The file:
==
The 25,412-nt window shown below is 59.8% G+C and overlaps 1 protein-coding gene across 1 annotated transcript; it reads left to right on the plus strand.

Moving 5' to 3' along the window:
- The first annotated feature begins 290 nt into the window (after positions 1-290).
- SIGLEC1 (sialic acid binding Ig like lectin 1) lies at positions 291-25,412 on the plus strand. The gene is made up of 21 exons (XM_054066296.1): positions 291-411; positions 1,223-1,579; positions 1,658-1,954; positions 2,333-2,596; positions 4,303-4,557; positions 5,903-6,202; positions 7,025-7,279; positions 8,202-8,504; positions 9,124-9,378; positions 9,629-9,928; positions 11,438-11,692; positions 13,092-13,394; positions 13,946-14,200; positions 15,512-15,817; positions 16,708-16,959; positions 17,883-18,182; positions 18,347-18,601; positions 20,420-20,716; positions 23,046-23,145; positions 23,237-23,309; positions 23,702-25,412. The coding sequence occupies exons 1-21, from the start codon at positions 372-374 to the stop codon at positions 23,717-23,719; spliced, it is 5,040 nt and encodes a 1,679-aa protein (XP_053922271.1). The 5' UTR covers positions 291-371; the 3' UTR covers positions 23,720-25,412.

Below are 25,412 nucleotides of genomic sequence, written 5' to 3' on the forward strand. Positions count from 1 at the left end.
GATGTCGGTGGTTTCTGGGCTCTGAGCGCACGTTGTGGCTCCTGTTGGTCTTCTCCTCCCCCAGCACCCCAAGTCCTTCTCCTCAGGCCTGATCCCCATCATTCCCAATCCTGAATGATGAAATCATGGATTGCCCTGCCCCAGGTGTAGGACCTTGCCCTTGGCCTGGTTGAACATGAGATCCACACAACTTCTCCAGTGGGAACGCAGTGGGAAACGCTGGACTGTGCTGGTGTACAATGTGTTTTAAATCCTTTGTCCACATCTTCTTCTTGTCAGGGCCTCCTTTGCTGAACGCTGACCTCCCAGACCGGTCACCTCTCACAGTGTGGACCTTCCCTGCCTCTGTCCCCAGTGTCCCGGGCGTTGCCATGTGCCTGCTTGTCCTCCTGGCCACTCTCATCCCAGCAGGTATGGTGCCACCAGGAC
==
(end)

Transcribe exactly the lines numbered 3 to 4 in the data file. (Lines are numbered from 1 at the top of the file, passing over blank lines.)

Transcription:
- The first annotated feature begins 290 nt into the window (after positions 1-290).
- SIGLEC1 (sialic acid binding Ig like lectin 1) lies at positions 291-25,412 on the plus strand. The gene is made up of 21 exons (XM_054066296.1): positions 291-411; positions 1,223-1,579; positions 1,658-1,954; positions 2,333-2,596; positions 4,303-4,557; positions 5,903-6,202; positions 7,025-7,279; positions 8,202-8,504; positions 9,124-9,378; positions 9,629-9,928; positions 11,438-11,692; positions 13,092-13,394; positions 13,946-14,200; positions 15,512-15,817; positions 16,708-16,959; positions 17,883-18,182; positions 18,347-18,601; positions 20,420-20,716; positions 23,046-23,145; positions 23,237-23,309; positions 23,702-25,412. The coding sequence occupies exons 1-21, from the start codon at positions 372-374 to the stop codon at positions 23,717-23,719; spliced, it is 5,040 nt and encodes a 1,679-aa protein (XP_053922271.1). The 5' UTR covers positions 291-371; the 3' UTR covers positions 23,720-25,412.